Dogfish Head and Kodak Team Up to Create Beer That Develops Super 8 Film

Dogfish Head
Dogfish Head

As digital technology has advanced and smartphones have become ubiquitous, the Super 8 movie cameras of the 1960s, '70s, and '80s have practically gone extinct. Dogfish Head and Kodak are collaborating on a product that makes the format a lot more convenient for modern amateur filmmakers. According to the Associated Press, their new SuperEIGHT beer doubles as a developer for Super 8 film.

Unlike digital video, which is ready to view as soon as its recorded, Super 8 film needs to be chemically processed first. In 2018, the founder and CEO of Dogfish Head Craft Brewery Sam Calagione went on Kodak's podcast The Kodakery to talk about analog film. There he learned that certain beers with high acidity and vitamin C content can be used to develop old-fashioned film.

Following that conversation, Dogfish Head joined forces with Kodak to create a beer specifically for that purpose. The new SuperEIGHT beer is a sour German-style wheat beer with 5.3 percent alcohol content. The key ingredients include blackberry, boysenberry, elderberry, raspberry, kiwi, mango, prickly pear, quinoa, and Hawaiian sea salt. According to Dogfish Head, the drink "has a slightly tart taste and pleasantly refreshing finish, with delicious flavors of berries and watermelon." And if imbibers can resist drinking it all, they can use some to develop their home movies.

The SuperEIGHT beer from Dogfish Head will be available at retailers across the country this April. To see how well it works as a processing agent, check out the short film Kodak developed with the beer below.

[h/t AP]

This London Pub Might Be the Most Ethical Bar in the World

Ridofranz/Getty Images
Ridofranz/Getty Images

Pub owner Randy Rampersad is doing his part for sustainability. In June, he opened the Green Vic—a play on the fictional Queen Vic pub in the soap opera EastEnders—in the East London neighborhood of Shoreditch. The Telegraph reports it’s aiming to be the world’s most ethical pub: Rampersad eschews plastic and paper straws and opts for gluten-free wheat “straws.” He sources the bar's 100 percent recycled toilet paper from green-minded company Who Gives a Crap, and the communal wooden tables are upcycled.

“I wanted to make the world a better place and run my own business, but I was waiting for that eureka moment,” Rampersad told The Telegraph. He discovered no one had done anything like this before.

There’s no meat on the menu—the food is totally vegan, healthy-ish pub grub. You can add CBD oil to the “chkn" bites appetizer, and the burgers are made from ingredients like soy, seaweed, and sweet potato. The beers are produced by ethical brewers, too: Toast Ale uses unsold loaves and crusts of bread; Good Things Brewing crafts its beer from 100 percent renewable energy; South Africa’s Afro Vegan Cider donates money to an organization that funds equal pay for female farmers; and Brewgooder donates to water projects.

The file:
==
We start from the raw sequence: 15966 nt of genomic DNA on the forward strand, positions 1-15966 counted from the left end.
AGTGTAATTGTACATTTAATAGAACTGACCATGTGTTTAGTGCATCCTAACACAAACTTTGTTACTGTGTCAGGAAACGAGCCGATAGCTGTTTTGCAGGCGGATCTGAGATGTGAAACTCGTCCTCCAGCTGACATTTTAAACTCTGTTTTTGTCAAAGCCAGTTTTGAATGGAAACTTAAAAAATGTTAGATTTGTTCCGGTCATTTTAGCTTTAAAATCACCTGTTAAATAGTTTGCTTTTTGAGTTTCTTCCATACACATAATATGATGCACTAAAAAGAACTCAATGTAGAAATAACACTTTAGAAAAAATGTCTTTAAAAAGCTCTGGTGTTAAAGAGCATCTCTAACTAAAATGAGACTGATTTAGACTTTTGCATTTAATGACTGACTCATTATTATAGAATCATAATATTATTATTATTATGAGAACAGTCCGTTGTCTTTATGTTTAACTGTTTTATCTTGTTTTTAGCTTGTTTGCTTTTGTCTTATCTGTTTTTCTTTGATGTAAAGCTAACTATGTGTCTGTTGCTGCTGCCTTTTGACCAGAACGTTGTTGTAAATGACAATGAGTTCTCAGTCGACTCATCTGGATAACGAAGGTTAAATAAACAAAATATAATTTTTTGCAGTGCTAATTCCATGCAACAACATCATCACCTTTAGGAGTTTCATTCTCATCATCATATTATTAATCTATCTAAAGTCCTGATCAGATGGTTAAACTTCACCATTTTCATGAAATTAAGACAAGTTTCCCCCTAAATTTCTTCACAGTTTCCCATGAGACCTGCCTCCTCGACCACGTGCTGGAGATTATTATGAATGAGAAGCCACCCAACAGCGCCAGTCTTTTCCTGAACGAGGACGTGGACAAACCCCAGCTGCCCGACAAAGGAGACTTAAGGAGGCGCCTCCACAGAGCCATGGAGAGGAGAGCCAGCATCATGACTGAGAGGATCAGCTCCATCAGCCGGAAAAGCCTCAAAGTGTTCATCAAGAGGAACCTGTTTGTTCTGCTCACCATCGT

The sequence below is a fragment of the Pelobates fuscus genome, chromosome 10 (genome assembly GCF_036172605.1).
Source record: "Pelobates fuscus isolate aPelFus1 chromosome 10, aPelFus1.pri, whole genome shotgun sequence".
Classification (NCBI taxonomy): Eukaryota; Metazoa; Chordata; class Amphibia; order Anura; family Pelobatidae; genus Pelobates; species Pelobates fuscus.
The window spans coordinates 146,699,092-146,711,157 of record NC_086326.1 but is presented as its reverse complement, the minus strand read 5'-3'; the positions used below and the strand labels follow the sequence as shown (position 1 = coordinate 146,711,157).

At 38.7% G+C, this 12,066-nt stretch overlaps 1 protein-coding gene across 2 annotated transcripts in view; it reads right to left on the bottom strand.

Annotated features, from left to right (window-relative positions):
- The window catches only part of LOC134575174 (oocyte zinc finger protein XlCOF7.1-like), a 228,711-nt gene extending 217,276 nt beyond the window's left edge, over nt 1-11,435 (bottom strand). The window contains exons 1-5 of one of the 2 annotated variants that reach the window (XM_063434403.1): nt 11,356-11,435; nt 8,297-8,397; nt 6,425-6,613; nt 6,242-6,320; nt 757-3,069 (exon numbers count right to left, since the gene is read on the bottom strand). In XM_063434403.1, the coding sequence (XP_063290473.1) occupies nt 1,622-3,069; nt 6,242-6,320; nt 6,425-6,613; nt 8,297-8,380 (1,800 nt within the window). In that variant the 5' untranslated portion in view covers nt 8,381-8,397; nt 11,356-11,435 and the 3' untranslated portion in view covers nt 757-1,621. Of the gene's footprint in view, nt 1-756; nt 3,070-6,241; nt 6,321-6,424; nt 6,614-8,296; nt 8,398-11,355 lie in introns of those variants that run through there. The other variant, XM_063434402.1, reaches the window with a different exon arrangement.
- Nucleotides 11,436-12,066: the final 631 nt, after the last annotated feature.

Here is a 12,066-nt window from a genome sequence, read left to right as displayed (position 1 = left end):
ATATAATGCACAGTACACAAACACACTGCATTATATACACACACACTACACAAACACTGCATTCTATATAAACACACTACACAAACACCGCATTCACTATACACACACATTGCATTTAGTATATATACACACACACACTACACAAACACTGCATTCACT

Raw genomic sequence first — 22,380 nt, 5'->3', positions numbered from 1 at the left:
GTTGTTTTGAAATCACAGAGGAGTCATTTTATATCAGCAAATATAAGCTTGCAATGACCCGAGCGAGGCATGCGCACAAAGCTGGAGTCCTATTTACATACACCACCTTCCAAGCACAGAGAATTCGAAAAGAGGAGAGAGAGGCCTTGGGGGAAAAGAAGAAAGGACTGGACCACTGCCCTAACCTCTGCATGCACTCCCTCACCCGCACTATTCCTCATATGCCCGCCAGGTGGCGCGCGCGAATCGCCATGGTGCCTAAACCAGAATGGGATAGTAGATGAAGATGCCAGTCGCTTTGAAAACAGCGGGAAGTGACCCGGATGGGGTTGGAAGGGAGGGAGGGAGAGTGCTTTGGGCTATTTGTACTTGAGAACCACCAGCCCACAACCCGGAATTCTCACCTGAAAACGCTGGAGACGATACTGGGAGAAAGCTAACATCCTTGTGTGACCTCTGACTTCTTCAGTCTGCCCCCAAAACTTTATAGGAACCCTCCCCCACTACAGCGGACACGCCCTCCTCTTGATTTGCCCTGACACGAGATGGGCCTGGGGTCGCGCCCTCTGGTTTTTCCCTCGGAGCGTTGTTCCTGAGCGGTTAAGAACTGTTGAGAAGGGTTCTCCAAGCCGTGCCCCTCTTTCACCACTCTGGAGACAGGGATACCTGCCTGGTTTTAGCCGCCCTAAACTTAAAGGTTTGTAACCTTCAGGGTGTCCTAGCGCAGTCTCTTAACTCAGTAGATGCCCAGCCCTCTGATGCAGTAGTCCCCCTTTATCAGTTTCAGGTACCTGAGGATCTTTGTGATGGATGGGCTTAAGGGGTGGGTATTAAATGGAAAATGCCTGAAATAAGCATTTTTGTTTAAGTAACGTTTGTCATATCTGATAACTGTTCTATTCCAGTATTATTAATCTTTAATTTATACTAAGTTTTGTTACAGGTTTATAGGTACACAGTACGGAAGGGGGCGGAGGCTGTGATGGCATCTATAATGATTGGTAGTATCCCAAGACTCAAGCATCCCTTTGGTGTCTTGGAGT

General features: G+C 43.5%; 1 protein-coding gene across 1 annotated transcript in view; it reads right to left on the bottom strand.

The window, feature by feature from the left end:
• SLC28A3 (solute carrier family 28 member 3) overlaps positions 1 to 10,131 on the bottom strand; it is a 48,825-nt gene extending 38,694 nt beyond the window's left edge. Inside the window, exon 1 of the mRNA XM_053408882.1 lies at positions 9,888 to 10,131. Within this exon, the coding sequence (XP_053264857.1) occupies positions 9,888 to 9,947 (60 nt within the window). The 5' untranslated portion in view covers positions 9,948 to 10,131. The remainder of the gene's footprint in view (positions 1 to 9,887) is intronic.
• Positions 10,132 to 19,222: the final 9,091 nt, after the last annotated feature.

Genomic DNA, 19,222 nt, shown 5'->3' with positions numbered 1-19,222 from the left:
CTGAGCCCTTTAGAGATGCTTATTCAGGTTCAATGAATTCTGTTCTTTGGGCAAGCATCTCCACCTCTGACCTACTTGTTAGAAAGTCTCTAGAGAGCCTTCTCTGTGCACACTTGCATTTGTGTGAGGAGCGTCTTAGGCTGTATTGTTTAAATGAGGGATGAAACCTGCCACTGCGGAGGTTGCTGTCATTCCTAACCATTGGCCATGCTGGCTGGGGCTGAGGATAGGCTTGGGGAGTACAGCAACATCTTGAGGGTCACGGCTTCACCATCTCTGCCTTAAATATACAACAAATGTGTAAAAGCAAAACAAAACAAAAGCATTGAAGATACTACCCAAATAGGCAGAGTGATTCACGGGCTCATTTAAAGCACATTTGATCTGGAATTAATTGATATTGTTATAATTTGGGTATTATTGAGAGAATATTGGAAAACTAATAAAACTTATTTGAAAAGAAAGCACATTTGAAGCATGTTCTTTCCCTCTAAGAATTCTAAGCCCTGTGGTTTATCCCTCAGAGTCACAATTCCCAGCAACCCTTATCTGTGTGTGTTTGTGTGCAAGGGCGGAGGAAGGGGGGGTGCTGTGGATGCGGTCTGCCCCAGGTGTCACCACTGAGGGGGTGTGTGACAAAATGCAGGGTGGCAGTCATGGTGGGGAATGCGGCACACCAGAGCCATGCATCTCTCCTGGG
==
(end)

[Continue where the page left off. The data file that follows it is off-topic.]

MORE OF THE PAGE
In fact, everything the Green Vic does has charity in mind. “We don't care about the money, I’m planet first and profit after,” Rampersad told The Telegraph. Up to 80 percent of its profits will go to charitable causes, including local food banks. As for the staff, one in four are from marginalized groups. The Green Vic plans to operate as a three-month pop-up pub while scouting for longer term investment.

Blue Point Brewing Company's New Bubble Gum Beer Has a Garbage Pail Kids Twist

Blue Point Brewing Company
Blue Point Brewing Company

Craving the taste of 1980s nostalgia? Long Island-based Blue Point Brewing Company's new bubble gum-flavored IPA, Bubble Brain, smells like Bazooka Joe but tastes more like a less-sweet fruity brew, with a tart and bitter finish. Even those who aren’t keen on IPAs might like it, as the deep rose-hued drink looks like wine and doesn’t taste as hoppy as some IPAs and pale ales.

To give the beer an added throwback vibe, Blue Point (an Anheuser-Busch InBev company) tapped Garbage Pail Kids illustrator Brent Engstrom to design the label, which features a rendering of Blue Point’s brewmaster Mike "Stoney" Stoneburg, who came up with the beer.

"It’s a small batch, bubble gum beer, driven by fruit, spices, and yeast,” Barry McLaughlin, Blue Point Brewing’s marketing director, told Forbes. “It’s all inspired by a visit to a dusty novelty store on the west side of town and finding a bit of lost nostalgia of our ‘80s youth.”

“The juicy New England and milkshake IPA styles have become extremely popular, as well as fruited, kettle sours," McLaughin said of the beer's IPA-meets-sour flavor. "As brewers, we wanted to highlight the things we love about all of these styles but also take some risks and push the drinker’s experience further in a new, sub-style of IPA."

According to the beer review site Untapped, some drinkers have described the 6.5 percent ABV Bubble Brain as “weird,” “wild,” and “tastes just like bubble gum.”

You can find the beer—and a sip of yesterday—in pastel-colored tall boy four-packs at select retail outlets in New York, New Jersey, Massachusetts, and Connecticut, and at Blue Point’s brewpub in Patchogue, New York.

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